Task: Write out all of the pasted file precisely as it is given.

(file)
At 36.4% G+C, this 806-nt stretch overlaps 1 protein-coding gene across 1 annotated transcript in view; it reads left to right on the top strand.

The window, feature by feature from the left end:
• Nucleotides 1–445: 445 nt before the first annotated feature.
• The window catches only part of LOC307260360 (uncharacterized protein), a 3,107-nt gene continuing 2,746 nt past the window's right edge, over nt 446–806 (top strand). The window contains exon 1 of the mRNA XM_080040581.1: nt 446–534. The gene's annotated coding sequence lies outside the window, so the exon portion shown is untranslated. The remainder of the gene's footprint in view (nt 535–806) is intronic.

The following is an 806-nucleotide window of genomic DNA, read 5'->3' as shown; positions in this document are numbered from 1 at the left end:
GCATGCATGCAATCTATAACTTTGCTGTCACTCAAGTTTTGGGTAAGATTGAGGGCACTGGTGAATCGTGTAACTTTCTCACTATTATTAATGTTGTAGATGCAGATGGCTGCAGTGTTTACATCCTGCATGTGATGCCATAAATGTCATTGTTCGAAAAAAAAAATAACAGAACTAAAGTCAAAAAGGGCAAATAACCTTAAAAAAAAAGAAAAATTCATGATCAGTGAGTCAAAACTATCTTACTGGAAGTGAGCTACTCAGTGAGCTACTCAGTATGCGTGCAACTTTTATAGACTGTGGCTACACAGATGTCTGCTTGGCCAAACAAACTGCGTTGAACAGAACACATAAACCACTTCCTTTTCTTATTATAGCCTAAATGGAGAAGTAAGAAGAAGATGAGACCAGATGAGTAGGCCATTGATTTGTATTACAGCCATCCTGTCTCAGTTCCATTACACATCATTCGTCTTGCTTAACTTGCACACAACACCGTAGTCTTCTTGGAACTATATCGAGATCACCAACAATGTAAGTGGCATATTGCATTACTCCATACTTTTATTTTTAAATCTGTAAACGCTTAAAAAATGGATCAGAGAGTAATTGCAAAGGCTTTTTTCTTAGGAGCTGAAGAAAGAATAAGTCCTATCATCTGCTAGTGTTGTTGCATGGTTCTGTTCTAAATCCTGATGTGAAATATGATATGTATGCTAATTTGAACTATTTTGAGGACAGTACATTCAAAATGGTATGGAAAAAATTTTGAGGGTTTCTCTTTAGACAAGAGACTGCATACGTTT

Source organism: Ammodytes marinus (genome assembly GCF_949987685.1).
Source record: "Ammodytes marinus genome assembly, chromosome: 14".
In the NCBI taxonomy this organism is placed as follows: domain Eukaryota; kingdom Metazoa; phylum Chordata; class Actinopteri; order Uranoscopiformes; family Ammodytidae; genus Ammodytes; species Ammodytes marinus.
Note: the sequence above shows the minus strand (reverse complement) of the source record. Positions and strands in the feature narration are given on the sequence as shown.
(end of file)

At 36.4% G+C, this 806-nt stretch overlaps 1 protein-coding gene across 1 annotated transcript in view; it reads left to right on the top strand.

The window, feature by feature from the left end:
• Nucleotides 1–445: 445 nt before the first annotated feature.
• The window catches only part of LOC307260360 (uncharacterized protein), a 3,107-nt gene continuing 2,746 nt past the window's right edge, over nt 446–806 (top strand). The window contains exon 1 of the mRNA XM_080040581.1: nt 446–534. The gene's annotated coding sequence lies outside the window, so the exon portion shown is untranslated. The remainder of the gene's footprint in view (nt 535–806) is intronic.

The following is an 806-nucleotide window of genomic DNA, read 5'->3' as shown; positions in this document are numbered from 1 at the left end:
GCATGCATGCAATCTATAACTTTGCTGTCACTCAAGTTTTGGGTAAGATTGAGGGCACTGGTGAATCGTGTAACTTTCTCACTATTATTAATGTTGTAGATGCAGATGGCTGCAGTGTTTACATCCTGCATGTGATGCCATAAATGTCATTGTTCGAAAAAAAAAATAACAGAACTAAAGTCAAAAAGGGCAAATAACCTTAAAAAAAAAGAAAAATTCATGATCAGTGAGTCAAAACTATCTTACTGGAAGTGAGCTACTCAGTGAGCTACTCAGTATGCGTGCAACTTTTATAGACTGTGGCTACACAGATGTCTGCTTGGCCAAACAAACTGCGTTGAACAGAACACATAAACCACTTCCTTTTCTTATTATAGCCTAAATGGAGAAGTAAGAAGAAGATGAGACCAGATGAGTAGGCCATTGATTTGTATTACAGCCATCCTGTCTCAGTTCCATTACACATCATTCGTCTTGCTTAACTTGCACACAACACCGTAGTCTTCTTGGAACTATATCGAGATCACCAACAATGTAAGTGGCATATTGCATTACTCCATACTTTTATTTTTAAATCTGTAAACGCTTAAAAAATGGATCAGAGAGTAATTGCAAAGGCTTTTTTCTTAGGAGCTGAAGAAAGAATAAGTCCTATCATCTGCTAGTGTTGTTGCATGGTTCTGTTCTAAATCCTGATGTGAAATATGATATGTATGCTAATTTGAACTATTTTGAGGACAGTACATTCAAAATGGTATGGAAAAAATTTTGAGGGTTTCTCTTTAGACAAGAGACTGCATACGTTT

Source organism: Ammodytes marinus (genome assembly GCF_949987685.1).
Source record: "Ammodytes marinus genome assembly, chromosome: 14".
In the NCBI taxonomy this organism is placed as follows: domain Eukaryota; kingdom Metazoa; phylum Chordata; class Actinopteri; order Uranoscopiformes; family Ammodytidae; genus Ammodytes; species Ammodytes marinus.
Note: the sequence above shows the minus strand (reverse complement) of the source record. Positions and strands in the feature narration are given on the sequence as shown.